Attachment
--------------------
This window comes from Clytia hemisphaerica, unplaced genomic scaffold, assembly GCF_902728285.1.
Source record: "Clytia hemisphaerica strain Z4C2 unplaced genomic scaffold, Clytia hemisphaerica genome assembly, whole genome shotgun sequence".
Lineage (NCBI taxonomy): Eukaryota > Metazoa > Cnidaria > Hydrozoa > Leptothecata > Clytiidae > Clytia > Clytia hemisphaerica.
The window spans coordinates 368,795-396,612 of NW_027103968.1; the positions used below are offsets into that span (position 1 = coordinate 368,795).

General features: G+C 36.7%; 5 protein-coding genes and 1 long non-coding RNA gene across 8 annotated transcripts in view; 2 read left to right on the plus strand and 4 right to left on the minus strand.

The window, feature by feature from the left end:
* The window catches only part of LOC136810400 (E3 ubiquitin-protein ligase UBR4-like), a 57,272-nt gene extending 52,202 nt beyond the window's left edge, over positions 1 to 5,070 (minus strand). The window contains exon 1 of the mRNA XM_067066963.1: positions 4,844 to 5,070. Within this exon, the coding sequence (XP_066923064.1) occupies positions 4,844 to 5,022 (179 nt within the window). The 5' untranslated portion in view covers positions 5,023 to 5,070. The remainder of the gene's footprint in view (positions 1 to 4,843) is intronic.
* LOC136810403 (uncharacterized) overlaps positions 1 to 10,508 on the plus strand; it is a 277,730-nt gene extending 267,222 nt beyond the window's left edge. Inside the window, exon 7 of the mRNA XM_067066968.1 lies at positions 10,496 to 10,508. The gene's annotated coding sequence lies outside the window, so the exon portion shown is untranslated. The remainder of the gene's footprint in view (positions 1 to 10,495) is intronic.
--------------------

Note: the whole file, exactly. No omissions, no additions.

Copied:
This window comes from Clytia hemisphaerica, unplaced genomic scaffold, assembly GCF_902728285.1.
Source record: "Clytia hemisphaerica strain Z4C2 unplaced genomic scaffold, Clytia hemisphaerica genome assembly, whole genome shotgun sequence".
Lineage (NCBI taxonomy): Eukaryota > Metazoa > Cnidaria > Hydrozoa > Leptothecata > Clytiidae > Clytia > Clytia hemisphaerica.
The window spans coordinates 368,795-396,612 of NW_027103968.1; the positions used below are offsets into that span (position 1 = coordinate 368,795).

General features: G+C 36.7%; 5 protein-coding genes and 1 long non-coding RNA gene across 8 annotated transcripts in view; 2 read left to right on the plus strand and 4 right to left on the minus strand.

The window, feature by feature from the left end:
* The window catches only part of LOC136810400 (E3 ubiquitin-protein ligase UBR4-like), a 57,272-nt gene extending 52,202 nt beyond the window's left edge, over positions 1 to 5,070 (minus strand). The window contains exon 1 of the mRNA XM_067066963.1: positions 4,844 to 5,070. Within this exon, the coding sequence (XP_066923064.1) occupies positions 4,844 to 5,022 (179 nt within the window). The 5' untranslated portion in view covers positions 5,023 to 5,070. The remainder of the gene's footprint in view (positions 1 to 4,843) is intronic.
* LOC136810403 (uncharacterized) overlaps positions 1 to 10,508 on the plus strand; it is a 277,730-nt gene extending 267,222 nt beyond the window's left edge. Inside the window, exon 7 of the mRNA XM_067066968.1 lies at positions 10,496 to 10,508. The gene's annotated coding sequence lies outside the window, so the exon portion shown is untranslated. The remainder of the gene's footprint in view (positions 1 to 10,495) is intronic.